DVD 2 is the supplemental disc. It contains:
* On the Road Again: Two-Lane Blacktop Revisited (43 minutes): A new documentary, shot almost entirely inside a moving vehicle. Monte Hellman and several of his film students, along with his daughter Melissa, who played the girl on the way to the cemetery in Two-Lane, drive to Needles, CA, to see locations from the movie. Along the way, Hellman reminisces about shooting the picture and answers questions. Once they arrive, a really nice editing montage jumps between scenes in the movie and the exact same location today.
* Make it Three Yards: A Conversation with James Taylor (38:30): The star of Two-Lane sits down with its director for the first time since completion. Taylor, who has never seen the film, discusses his impressions of making it and quizzes Hellman about their working relationship, which at times was strained.
* Somewhere Near Salinas: A Conversation with Kris Kristofferson (27:30): Hellman talks to the songwriter about the use of his tune "Me and Bobby McGee" in the movie, as well as his role in Peckinpah's Pat Garett and Billy the Kid, which was also written by Rudy Wurlitzer and can be seen as a kind of kindred endeavor to Two-Lane Blacktop.
* Sure Did Talk to You (23:00): A new documentary compiling multiple interviews with producer Michael Laughlin, production manager Walter Coblenz, and Jared Hellman, who was barely three or four when he appeared in the accident scene in the movie, and as he says, is still the youngest cast member of Two-Lane Blacktop.
* Those Satisfactions are Permanent: Excerpts from the screen tests for Laurie Bird (14:40) and James Taylor (10:45). Bird's goes to multiple locations and also features A.J. Solari, the Tennessee Hitchhiker in the final movie. Taylor mainly converses with Hellman and plays a song he was working on at the time.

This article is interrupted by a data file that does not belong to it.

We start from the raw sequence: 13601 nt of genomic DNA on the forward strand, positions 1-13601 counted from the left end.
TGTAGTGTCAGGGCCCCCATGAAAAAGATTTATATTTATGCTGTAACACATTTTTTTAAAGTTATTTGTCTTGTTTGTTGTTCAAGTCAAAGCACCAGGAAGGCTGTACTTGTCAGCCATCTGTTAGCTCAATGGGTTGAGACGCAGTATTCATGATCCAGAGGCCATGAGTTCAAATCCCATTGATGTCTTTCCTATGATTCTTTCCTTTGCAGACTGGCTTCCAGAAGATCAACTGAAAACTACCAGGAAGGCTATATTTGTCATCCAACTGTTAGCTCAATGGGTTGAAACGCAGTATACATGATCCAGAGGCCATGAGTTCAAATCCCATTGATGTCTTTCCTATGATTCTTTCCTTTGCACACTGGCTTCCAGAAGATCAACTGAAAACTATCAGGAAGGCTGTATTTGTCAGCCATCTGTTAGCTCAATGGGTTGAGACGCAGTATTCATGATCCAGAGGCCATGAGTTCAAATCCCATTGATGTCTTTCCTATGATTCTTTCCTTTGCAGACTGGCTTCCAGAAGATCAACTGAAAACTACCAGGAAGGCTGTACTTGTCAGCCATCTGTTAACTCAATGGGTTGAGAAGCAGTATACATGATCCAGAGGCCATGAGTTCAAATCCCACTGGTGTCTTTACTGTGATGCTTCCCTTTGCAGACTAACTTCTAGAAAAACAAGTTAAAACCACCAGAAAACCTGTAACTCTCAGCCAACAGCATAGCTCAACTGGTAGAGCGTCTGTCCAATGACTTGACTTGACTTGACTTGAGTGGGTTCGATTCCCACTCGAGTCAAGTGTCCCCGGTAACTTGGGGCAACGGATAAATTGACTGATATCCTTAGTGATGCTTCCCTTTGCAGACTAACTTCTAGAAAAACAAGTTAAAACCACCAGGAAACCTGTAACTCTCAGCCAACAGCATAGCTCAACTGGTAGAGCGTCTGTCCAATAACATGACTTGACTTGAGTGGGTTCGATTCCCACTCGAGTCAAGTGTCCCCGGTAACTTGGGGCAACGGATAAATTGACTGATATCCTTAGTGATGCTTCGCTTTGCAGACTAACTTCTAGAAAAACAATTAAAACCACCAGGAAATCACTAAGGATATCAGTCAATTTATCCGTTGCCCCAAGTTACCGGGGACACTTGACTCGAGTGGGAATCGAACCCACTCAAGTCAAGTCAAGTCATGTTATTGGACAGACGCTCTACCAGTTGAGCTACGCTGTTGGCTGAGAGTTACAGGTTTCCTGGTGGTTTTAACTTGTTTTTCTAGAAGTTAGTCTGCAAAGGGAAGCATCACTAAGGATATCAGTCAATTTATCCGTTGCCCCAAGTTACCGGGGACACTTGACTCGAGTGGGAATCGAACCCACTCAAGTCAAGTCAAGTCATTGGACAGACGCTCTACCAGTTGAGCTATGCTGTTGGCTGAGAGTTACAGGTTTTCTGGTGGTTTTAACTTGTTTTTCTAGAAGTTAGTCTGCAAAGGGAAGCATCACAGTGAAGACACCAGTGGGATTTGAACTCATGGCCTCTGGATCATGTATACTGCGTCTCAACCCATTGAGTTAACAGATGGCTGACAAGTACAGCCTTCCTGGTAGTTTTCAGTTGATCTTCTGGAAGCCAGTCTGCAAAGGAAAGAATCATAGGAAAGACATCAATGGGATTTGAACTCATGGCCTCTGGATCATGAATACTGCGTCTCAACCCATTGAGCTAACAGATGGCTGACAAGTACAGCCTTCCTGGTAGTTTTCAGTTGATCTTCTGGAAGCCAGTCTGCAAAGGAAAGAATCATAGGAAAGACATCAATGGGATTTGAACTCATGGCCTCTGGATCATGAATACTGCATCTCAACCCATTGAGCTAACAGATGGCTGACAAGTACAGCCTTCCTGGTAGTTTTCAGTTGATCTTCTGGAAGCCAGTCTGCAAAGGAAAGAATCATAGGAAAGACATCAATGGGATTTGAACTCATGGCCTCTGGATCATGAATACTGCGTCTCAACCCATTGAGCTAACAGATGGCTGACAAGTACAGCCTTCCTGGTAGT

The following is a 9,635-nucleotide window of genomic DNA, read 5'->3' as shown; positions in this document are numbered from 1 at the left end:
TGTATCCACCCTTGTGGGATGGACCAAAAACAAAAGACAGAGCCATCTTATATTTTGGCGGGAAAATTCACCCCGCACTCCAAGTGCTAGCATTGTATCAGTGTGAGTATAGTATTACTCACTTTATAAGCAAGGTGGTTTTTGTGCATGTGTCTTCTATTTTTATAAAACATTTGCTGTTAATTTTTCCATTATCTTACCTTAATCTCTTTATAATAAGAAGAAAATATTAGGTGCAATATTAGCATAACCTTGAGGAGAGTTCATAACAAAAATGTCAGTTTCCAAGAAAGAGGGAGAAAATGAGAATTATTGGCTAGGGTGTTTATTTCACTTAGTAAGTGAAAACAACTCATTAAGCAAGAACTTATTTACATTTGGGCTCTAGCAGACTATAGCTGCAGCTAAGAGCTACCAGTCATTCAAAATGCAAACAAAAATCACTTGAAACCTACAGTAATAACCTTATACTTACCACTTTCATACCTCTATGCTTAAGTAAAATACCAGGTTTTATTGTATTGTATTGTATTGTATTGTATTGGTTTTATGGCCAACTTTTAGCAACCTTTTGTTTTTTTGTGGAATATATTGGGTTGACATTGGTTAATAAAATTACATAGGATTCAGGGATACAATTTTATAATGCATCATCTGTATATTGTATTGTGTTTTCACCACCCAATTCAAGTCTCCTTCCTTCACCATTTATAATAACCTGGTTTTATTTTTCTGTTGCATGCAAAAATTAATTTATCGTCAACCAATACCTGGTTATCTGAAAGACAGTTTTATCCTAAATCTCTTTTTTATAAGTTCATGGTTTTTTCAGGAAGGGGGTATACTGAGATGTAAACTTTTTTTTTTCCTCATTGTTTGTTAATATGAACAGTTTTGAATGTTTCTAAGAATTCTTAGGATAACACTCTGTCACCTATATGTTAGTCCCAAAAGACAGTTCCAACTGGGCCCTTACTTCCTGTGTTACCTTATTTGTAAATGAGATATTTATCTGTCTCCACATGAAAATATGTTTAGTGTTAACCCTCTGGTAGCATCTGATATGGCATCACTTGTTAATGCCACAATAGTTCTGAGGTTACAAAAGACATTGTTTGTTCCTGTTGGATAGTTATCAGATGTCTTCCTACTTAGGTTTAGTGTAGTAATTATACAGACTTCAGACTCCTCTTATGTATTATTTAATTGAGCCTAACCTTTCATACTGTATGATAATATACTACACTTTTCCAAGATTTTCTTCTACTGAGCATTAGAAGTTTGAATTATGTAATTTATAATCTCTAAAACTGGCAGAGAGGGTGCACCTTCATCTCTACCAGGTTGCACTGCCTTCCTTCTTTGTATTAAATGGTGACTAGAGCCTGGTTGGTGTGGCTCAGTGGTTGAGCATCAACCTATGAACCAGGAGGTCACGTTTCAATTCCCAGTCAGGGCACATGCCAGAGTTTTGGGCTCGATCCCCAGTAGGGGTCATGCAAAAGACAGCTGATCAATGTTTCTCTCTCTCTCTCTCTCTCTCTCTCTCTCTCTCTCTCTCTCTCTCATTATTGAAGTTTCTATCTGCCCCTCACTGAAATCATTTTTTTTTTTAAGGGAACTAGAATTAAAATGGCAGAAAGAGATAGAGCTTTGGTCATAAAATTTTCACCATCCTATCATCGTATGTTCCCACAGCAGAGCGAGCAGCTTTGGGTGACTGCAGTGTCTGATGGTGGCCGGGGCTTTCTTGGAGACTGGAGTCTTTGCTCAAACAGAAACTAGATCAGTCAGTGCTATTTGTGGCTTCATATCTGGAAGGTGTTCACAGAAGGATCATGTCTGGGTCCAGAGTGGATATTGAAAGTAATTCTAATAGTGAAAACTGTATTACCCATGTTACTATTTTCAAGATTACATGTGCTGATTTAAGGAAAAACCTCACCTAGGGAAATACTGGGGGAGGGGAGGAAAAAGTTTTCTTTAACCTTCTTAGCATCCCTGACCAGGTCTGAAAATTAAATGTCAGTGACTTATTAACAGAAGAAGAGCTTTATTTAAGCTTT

* Color Me Gone: An extensive gallery of on-set stills and publicity material.
* Performance and Image: Two sections here. First is an interactive text essay about the history of the cars, along with photographs of them with their various owners, tracing them all the way up to today. Second is a gallery of the locations in the movie.
* Theatrical Trailer.
Highly Recommended. Two-Lane Blacktop is a grower. On viewing it, I was of no strong opinion about it. Then, as it settled and I reflected on what I had seen, it started to take on new life and impress me more and more. A story of highway nomads racing across the U.S. terrain, it speaks to the changing face of the American frontier experience and how various individuals, young and old, react to their rootlessness. With standout performances by musicians James Taylor and Dennis Wilson next to the veteran actor Warren Oates, this genre picture has a rhythm and feel all its own. The double-disc Two-Lane Blacktop - Criterion Collection is a sharp package, smartly put together with high-octane bonus features that really take you deeper into the movie. A must for fans of road movies, 1970s maverick filmmaking, and cinema verite.
Jamie S. Rich is a novelist and comic book writer. He is best known for his collaborations with Joelle Jones, including the hardboiled crime comic book You Have Killed Me, the challenging romance 12 Reasons Why I Love Her, and the 2007 prose novel Have You Seen the Horizon Lately?, for which Jones did the cover. All three were published by Oni Press. His most recent projects include the futuristic romance A Boy and a Girl with Natalie Nourigat; Archer Coe and the Thousand Natural Shocks, a loopy crime tale drawn by Dan Christensen; and the horror miniseries Madame Frankenstein, a collaboration with Megan Levens. Follow Rich's blog at Confessions123.com.